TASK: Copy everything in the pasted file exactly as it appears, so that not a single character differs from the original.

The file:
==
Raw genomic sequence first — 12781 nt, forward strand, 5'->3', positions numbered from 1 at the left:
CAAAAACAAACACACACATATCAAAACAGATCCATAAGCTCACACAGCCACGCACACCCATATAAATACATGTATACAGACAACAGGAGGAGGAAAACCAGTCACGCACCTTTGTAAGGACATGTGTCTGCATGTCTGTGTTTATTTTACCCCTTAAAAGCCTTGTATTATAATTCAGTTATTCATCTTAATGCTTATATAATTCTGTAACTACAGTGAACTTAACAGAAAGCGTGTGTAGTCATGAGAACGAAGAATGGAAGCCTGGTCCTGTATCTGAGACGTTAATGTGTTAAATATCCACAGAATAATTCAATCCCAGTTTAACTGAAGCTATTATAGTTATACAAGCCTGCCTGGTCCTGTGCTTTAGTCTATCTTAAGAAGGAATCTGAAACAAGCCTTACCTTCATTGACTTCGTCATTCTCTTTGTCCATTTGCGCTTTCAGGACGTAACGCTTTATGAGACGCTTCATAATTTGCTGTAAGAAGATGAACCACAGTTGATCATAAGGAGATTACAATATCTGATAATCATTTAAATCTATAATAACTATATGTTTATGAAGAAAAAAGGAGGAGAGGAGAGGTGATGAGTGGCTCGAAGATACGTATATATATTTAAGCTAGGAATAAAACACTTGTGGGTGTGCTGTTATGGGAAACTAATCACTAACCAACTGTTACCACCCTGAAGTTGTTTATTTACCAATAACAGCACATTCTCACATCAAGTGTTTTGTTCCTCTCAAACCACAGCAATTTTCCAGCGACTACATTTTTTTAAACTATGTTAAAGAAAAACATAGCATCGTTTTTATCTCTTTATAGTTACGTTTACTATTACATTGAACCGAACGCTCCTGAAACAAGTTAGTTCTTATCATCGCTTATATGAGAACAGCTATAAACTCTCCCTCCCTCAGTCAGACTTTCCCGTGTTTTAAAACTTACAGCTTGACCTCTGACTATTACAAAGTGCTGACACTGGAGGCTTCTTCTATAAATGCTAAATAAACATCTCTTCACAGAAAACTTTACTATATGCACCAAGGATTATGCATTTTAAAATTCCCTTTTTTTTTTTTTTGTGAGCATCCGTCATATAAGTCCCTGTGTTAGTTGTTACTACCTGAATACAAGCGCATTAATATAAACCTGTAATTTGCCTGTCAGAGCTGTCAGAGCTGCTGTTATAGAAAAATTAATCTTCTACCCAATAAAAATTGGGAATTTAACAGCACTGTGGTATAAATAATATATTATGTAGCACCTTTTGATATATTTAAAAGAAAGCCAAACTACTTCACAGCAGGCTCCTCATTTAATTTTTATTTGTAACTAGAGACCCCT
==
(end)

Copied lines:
Raw genomic sequence first — 12781 nt, forward strand, 5'->3', positions numbered from 1 at the left:
CAAAAACAAACACACACATATCAAAACAGATCCATAAGCTCACACAGCCACGCACACCCATATAAATACATGTATACAGACAACAGGAGGAGGAAAACCAGTCACGCACCTTTGTAAGGACATGTGTCTGCATGTCTGTGTTTATTTTACCCCTTAAAAGCCTTGTATTATAATTCAGTTATTCATCTTAATGCTTATATAATTCTGTAACTACAGTGAACTTAACAGAAAGCGTGTGTAGTCATGAGAACGAAGAATGGAAGCCTGGTCCTGTATCTGAGACGTTAATGTGTTAAATATCCACAGAATAATTCAATCCCAGTTTAACTGAAGCTATTATAGTTATACAAGCCTGCCTGGTCCTGTGCTTTAGTCTATCTTAAGAAGGAATCTGAAACAAGCCTTACCTTCATTGACTTCGTCATTCTCTTTGTCCATTTGCGCTTTCAGGACGTAACGCTTTATGAGACGCTTCATAATTTGCTGTAAGAAGATGAACCACAGTTGATCATAAGGAGATTACAATATCTGATAATCATTTAAATCTATAATAACTATATGTTTATGAAGAAAAAAGGAGGAGAGGAGAGGTGATGAGTGGCTCGAAGATACGTATATATATTTAAGCTAGGAATAAAACACTTGTGGGTGTGCTGTTATGGGAAACTAATCACTAACCAACTGTTACCACCCTGAAGTTGTTTATTTACCAATAACAGCACATTCTCACATCAAGTGTTTTGTTCCTCTCAAACCACAGCAATTTTCCAGCGACTACATTTTTTTAAACTATGTTAAAGAAAAACATAGCATCGTTTTTATCTCTTTATAGTTACGTTTACTATTACATTGAACCGAACGCTCCTGAAACAAGTTAGTTCTTATCATCGCTTATATGAGAACAGCTATAAACTCTCCCTCCCTCAGTCAGACTTTCCCGTGTTTTAAAACTTACAGCTTGACCTCTGACTATTACAAAGTGCTGACACTGGAGGCTTCTTCTATAAATGCTAAATAAACATCTCTTCACAGAAAACTTTACTATATGCACCAAGGATTATGCATTTTAAAATTCCCTTTTTTTTTTTTTTGTGAGCATCCGTCATATAAGTCCCTGTGTTAGTTGTTACTACCTGAATACAAGCGCATTAATATAAACCTGTAATTTGCCTGTCAGAGCTGTCAGAGCTGCTGTTATAGAAAAATTAATCTTCTACCCAATAAAAATTGGGAATTTAACAGCACTGTGGTATAAATAATATATTATGTAGCACCTTTTGATATATTTAAAAGAAAGCCAAACTACTTCACAGCAGGCTCCTCATTTAATTTTTATTTGTAACTAGAGACCCCT